Well, it turns out that all I needed was the rather sturdy, oblong curved handle of the weighty old globes for the new format of flex band lifting to quickly prove its efficiency! Not only did the extra resistant apparatus cut reps way down to yield planned high intensity training, but at times, with proper banding, had the lift stalling before completion – a true isometric hold. Essentially, I had created a non structured “power rack” that I could use in my living room!! It also became an exciting challenge to develop new & unusual exercises that would benefit from kettlebanding.

One of my favorite new movements is the close grip bent over row – grasp the handle with overhand, underhand, or even cross grip (my favorite!), tramp on the inserted horizontal draped flex bands at your feet (adjust your foot spacing so just enough rubber will allow the lift to begin), and merely do some high tension pulls for 4 reps. Add another band for a follow-up set and just row to mid level (the stubborn additional stretch will stop you!) and hold 3 reps for a few seconds each, for max+ work! Another nifty manuever that seems to be positively influencing my more standard all-round lifts is the Straddle (or Jefferson) lift with a kettleband directly between the legs; again, determine the proper length of band to stand on, left and right, secure a cross grip on the hefty handle then simply rise steadily under this newfound form of tension. You can use heavier ‘bells and more or thicker flex bands here. If you get stuck, hang on for a while and enjoy the isometric! Of course, various forms of curls are a natural while using the combo equipment, and a unique application to the floor press – one or two handed – can be done by placing a band under your lower back, through the handle, with the other band end placed behind your neck; this one is great to quickly reach an iso-hold level which soon proves to be a “burning” method to overload the triceps! I’ll let imagination and ingenuity develop others for your own particular needs and interests!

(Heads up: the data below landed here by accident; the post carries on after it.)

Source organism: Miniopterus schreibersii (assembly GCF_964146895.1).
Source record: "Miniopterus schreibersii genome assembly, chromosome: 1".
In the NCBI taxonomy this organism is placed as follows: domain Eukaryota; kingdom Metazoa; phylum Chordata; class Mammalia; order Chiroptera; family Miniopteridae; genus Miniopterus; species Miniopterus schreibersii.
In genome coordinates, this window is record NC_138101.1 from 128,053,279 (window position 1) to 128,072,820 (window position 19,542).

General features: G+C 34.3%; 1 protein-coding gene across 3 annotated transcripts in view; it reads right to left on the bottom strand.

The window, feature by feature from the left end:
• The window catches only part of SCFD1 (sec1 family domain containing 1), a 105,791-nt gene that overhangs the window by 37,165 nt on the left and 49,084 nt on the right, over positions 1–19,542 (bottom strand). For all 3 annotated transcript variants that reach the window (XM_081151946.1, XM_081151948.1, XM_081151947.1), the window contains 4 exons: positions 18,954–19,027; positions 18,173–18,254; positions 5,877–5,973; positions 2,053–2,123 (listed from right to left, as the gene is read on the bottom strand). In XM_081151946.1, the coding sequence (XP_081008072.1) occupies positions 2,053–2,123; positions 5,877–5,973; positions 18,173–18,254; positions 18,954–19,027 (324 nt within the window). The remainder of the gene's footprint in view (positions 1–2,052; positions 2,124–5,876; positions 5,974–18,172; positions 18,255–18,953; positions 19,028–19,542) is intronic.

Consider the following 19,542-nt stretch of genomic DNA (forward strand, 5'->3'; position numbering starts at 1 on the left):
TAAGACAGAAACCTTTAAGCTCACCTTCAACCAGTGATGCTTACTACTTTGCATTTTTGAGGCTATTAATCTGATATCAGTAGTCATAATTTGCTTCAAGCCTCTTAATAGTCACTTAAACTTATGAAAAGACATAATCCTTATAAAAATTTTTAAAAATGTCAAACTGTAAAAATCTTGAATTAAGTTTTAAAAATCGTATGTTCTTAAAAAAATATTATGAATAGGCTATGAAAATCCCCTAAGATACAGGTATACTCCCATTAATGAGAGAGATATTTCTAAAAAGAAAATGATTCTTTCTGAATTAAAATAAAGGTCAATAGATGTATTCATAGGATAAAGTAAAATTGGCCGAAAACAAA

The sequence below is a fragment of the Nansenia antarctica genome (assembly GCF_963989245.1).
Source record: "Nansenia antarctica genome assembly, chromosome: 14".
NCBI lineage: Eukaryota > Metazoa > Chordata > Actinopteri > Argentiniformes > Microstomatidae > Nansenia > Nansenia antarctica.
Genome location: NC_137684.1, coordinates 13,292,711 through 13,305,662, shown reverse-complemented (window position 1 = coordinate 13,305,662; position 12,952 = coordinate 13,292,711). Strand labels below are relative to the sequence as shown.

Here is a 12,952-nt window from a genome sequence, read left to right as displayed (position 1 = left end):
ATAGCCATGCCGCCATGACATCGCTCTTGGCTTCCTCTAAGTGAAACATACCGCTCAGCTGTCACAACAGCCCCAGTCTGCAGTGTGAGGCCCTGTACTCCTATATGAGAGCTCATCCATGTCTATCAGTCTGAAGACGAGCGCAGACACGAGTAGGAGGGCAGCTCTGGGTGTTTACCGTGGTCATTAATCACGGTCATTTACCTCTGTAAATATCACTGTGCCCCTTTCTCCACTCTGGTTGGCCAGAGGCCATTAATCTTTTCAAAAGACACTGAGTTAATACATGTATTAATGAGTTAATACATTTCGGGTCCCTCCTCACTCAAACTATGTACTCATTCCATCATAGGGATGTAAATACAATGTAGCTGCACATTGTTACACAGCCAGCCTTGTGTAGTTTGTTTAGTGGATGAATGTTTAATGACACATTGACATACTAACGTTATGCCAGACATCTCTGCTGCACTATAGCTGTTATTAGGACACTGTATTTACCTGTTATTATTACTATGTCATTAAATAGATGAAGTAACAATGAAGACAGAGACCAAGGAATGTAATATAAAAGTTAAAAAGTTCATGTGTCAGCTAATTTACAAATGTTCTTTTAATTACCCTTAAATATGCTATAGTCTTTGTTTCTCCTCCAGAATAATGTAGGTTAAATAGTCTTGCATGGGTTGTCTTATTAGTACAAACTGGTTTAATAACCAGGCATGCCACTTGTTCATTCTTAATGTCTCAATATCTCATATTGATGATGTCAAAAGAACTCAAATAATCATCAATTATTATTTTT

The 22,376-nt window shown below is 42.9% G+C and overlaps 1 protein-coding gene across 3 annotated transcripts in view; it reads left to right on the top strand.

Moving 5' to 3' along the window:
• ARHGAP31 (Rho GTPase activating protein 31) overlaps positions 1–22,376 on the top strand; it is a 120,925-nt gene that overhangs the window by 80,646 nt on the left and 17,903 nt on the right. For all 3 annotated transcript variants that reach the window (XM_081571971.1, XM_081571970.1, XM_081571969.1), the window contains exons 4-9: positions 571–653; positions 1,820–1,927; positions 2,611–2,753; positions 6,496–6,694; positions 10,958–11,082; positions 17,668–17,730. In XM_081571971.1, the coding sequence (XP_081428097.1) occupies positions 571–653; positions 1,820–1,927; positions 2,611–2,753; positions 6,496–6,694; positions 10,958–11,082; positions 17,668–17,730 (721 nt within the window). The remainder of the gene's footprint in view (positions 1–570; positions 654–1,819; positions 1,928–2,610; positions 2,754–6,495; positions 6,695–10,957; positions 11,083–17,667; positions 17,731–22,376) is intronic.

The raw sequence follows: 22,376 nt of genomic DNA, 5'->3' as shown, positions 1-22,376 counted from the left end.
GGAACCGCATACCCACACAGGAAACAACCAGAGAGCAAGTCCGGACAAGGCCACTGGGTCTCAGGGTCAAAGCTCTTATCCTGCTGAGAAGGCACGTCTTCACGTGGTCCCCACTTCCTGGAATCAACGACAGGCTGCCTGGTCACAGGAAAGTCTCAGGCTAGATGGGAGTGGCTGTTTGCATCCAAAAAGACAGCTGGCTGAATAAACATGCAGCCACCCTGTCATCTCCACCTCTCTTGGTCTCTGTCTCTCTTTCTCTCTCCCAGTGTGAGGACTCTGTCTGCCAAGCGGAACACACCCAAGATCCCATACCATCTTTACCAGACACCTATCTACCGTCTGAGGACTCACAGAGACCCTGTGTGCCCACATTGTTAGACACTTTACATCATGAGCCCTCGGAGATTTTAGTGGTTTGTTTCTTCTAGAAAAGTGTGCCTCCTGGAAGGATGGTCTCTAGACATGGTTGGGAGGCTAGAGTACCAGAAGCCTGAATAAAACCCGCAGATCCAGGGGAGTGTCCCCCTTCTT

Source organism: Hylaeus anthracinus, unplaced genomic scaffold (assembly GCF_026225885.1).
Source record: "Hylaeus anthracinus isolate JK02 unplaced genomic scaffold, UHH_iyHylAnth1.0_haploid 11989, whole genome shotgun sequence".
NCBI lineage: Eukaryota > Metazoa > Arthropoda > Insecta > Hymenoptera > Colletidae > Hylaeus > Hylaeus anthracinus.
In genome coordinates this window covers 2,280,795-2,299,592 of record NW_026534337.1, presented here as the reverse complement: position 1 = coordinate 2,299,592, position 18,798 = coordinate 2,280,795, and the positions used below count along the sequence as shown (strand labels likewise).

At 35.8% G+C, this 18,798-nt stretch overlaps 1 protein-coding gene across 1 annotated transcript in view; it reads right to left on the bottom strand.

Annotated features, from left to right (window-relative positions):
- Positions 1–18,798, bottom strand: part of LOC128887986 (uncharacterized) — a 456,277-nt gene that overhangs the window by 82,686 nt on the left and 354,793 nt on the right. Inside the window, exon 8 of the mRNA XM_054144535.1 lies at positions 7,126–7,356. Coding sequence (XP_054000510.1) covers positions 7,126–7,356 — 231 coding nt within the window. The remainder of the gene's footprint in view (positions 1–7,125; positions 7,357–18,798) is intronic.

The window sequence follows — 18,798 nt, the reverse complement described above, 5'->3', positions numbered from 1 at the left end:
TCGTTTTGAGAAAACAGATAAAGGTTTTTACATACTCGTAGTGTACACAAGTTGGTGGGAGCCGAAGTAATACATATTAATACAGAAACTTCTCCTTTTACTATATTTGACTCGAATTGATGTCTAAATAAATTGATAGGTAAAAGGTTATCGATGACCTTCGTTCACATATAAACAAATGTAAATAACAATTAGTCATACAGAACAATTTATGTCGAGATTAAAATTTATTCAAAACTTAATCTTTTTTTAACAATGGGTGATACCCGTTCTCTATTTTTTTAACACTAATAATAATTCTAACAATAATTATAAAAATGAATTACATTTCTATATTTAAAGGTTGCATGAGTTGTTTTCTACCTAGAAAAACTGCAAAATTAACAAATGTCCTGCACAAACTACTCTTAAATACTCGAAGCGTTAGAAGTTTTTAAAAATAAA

No kettlebells around the house or gym? Simply obtain one of Al Myers’ sturdy iron rings (or stack two together for better gripping), place it on the center handle of a standard plate loading dumbbell, and build sufficient weight on both sides around it. Remember, it need not be all that heavy – most resistance should come from flex bands! Oh, a dumbbell will tilt and dangle a bit, but one’s fist will hold secure against the inside plate to steady the proceedings, while ring circumference will allow more space and freedom than a short db handle for a firm cross grip. One hand lifts and hook grips can come into play. But any style ring hold offers its own unique feel, challenge, and enjoyable performance. After all, ole supreme physical culturist Steve Angell didn’t complain as he 20 repped with those rings secured on the famous Dinnie stones (combined weight of 785 pounds)! But, hey, just imagine – had Steve carried a few flex bands to Scotland with him, he could’ve saved himself a ton of time by achieving the same workload with only 4 reps!!